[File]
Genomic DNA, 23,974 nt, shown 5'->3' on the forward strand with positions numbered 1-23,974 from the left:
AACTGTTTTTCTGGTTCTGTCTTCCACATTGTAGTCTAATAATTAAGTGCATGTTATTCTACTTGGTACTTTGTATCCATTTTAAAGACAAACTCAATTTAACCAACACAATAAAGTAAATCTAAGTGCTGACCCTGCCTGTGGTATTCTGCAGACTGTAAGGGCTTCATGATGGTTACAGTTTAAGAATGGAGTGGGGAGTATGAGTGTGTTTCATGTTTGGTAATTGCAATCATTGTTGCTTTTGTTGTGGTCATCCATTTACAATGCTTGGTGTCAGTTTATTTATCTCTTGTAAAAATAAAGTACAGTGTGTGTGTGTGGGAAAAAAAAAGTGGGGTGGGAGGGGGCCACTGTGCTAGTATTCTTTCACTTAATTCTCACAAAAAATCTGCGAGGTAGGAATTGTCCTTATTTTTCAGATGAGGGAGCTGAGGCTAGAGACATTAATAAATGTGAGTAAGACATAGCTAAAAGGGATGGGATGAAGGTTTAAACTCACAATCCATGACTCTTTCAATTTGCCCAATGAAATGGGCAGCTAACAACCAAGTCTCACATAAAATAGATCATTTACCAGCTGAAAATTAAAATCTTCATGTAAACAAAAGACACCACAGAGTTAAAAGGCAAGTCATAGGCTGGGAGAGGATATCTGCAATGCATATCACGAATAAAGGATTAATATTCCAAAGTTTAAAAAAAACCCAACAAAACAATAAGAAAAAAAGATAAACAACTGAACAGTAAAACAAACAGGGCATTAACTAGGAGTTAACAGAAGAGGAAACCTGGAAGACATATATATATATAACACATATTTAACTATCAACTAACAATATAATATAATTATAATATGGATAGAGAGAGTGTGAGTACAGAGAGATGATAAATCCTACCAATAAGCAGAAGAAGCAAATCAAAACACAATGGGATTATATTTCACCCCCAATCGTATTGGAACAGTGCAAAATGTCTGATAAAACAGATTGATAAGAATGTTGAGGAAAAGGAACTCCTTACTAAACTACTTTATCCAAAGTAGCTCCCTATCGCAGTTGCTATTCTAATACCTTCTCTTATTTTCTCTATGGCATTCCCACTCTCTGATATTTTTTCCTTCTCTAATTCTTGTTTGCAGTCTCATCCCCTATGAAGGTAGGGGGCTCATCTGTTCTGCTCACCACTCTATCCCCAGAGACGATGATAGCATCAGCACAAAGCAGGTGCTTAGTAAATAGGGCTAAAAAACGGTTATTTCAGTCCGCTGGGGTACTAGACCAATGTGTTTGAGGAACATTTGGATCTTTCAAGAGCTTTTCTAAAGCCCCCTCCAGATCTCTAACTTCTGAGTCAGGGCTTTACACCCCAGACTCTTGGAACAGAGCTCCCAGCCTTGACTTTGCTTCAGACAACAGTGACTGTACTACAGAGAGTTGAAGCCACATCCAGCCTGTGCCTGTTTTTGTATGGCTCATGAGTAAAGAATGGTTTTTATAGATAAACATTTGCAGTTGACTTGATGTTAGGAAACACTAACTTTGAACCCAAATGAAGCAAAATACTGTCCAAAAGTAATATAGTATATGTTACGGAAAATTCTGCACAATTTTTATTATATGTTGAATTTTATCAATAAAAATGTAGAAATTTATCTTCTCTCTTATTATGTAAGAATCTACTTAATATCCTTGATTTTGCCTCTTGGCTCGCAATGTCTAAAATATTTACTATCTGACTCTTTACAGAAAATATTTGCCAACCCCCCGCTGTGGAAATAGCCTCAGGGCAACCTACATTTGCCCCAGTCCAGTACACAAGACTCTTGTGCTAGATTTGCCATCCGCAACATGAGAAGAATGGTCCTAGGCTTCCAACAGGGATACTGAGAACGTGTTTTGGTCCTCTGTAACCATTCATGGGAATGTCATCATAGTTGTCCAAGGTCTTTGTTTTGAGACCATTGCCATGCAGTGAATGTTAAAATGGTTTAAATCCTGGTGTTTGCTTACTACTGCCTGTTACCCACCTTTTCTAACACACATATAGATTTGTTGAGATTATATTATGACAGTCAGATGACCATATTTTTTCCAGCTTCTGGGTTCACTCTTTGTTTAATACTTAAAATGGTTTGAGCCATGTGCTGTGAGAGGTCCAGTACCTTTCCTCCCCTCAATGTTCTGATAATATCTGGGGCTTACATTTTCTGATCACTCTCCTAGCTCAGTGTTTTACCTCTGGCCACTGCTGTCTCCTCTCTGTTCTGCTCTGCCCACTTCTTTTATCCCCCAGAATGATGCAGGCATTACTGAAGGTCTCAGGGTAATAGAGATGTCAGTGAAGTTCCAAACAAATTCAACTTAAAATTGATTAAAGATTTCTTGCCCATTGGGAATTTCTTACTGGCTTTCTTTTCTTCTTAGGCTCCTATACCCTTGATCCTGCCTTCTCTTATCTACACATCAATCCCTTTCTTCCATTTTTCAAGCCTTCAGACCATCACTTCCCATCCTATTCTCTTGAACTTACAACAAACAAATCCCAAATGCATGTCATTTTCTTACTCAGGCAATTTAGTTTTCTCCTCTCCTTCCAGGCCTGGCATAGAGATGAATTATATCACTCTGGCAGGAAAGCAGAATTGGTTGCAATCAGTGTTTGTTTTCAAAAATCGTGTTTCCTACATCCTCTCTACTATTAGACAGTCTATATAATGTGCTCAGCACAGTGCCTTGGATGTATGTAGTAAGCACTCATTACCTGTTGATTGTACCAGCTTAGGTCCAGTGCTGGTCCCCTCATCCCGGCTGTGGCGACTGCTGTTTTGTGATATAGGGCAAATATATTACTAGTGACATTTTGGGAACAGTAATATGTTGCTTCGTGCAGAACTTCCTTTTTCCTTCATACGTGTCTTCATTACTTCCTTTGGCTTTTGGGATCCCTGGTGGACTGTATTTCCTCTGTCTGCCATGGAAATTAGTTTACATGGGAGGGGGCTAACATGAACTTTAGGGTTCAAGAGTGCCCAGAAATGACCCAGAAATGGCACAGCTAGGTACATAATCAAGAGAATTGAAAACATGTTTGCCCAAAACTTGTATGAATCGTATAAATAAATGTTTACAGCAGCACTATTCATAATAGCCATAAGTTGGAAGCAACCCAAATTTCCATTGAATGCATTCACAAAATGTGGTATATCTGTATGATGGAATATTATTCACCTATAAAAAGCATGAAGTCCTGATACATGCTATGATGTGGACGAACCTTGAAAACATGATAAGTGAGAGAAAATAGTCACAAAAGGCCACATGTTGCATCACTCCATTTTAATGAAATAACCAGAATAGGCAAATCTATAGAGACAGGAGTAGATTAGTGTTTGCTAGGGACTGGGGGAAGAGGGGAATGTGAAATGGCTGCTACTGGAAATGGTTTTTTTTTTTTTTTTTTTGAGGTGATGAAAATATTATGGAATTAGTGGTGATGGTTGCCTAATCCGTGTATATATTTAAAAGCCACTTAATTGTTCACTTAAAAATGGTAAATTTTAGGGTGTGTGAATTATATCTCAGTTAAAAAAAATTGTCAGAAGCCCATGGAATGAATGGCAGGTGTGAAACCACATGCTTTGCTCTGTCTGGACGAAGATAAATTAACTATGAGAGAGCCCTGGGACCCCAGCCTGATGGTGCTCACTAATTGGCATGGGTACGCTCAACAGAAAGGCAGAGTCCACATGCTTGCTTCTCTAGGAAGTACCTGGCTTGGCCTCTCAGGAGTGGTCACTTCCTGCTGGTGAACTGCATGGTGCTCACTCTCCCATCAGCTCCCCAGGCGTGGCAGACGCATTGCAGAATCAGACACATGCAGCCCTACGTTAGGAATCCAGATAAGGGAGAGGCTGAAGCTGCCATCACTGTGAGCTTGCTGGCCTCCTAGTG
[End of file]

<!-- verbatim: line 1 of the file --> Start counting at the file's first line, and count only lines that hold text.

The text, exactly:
Genomic DNA, 23,974 nt, shown 5'->3' on the forward strand with positions numbered 1-23,974 from the left: